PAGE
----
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Legendary Shoals recording region now offering incentives


FLORENCE, Ala. (AP) — Economic developers have launched the Shoals Music Makers Recording Incentive, which will offer recipients up to a 30% reimbursement on projects recorded in the Shoals.

With a goal of continuing the legendary hit-recording tradition of the area, the Shoals Economic Development Authority board is embracing a cultural economy that views music and film as viable economic drivers.

Shoals EDA President Kevin Jackson said the plan for music and film incentives has been in the works since 2019. Funding for the incentives came through the Shoals Industrial Development Committee, which adopted the plan in 2021.

“Music and film recruitment has been one of our targets,” Jackson said. “At this stage we’re focusing on the music, but the film aspect is right there ready to be tapped as well.”

“Everyone’s ready to really amp this thing up,” he said.

The incentives are based on reimbursement receipts presented and are ranked in four tiers, from a Tier 1 of $5,000 to $10,000 to Tier 4 at $75,000 to $200,000.

Reimbursements range from 10% on the smallest projects to 30% on the largest.

Judy Hood, the chairwoman of the Muscle Shoals Music Foundation, said the time is right for such incentives.

“During the past few years, we’ve had several producers, artists and managers move to the Shoals area from Nashville, Los Angeles, Portland, Atlanta and other large cities,” she said. “This program is designed to build on that momentum.”

She said the goal of the program is to boost the local music industry by encouraging producers and recording artists to bring their projects to one of the Shoals studios, where dozens of artists have recorded hits through the years.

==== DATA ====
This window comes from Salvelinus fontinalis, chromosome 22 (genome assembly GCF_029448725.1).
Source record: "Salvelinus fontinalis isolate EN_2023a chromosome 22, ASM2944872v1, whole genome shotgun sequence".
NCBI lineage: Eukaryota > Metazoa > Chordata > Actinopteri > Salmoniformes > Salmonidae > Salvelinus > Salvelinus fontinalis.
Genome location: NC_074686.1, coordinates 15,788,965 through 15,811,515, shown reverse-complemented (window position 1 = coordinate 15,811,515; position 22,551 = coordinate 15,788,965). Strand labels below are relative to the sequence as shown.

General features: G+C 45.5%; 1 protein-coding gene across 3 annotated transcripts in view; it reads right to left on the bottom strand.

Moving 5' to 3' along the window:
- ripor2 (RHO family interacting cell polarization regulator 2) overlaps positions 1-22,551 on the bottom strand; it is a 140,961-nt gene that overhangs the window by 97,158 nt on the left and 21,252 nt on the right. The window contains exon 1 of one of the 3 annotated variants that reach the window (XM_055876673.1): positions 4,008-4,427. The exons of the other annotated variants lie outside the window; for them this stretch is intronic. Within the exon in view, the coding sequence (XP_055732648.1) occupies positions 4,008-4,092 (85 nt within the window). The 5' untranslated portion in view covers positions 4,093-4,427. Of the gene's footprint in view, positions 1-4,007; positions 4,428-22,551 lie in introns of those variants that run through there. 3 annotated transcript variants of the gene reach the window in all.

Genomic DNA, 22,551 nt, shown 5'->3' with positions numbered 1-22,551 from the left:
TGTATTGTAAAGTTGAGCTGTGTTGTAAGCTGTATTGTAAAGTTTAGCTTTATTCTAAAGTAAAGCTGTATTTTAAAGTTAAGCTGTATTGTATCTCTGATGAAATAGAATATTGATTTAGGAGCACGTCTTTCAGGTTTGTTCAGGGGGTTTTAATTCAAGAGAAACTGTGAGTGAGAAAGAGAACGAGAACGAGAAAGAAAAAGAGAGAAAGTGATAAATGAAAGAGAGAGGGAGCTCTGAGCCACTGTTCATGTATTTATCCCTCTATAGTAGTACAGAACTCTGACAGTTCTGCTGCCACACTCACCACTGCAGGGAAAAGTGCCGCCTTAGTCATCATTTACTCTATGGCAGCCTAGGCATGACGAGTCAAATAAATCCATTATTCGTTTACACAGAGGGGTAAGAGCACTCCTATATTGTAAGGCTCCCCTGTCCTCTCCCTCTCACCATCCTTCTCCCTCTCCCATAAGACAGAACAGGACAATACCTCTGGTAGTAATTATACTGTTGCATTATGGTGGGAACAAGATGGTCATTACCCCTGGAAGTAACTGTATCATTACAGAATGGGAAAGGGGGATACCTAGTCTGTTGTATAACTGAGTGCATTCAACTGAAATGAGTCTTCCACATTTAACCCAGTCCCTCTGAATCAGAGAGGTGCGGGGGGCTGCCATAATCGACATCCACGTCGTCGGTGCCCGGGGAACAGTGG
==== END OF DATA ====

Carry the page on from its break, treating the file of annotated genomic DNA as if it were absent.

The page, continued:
“We’re already seeing results,” she said. “Several producers have reached out to us.”

The selection process for the reimbursements will involve an interview with the candidate and an analysis of the project’s economic impact.

Swampers bassist David Hood said the program is a welcome addition which will help his own efforts and those of other musicians to bring in even more artists.

“It always helps to reach out to potential clients with incentives like this,” he said. “This will definitely help our recruiting efforts and increase business.”

Last week, Hood spent time at Muscle Shoals Sound Studio overdubbing the song “Woman,” which is part of the soundtrack for the upcoming film “Sweetwater Road.”

The film, which was directed and produced by Myk Watford, was shot mostly in the Shoals. Watford has applied for the incentive.

Studio Executive Director Debbie Wilson said Watford’s project is an example of how the Shoals is primed to accommodate talent from all over.

“We fully expect to see continued growth with the music and film industries here, and to contribute to that with these incentives for artists is huge,” she said.

Applications are being accepted through the website at

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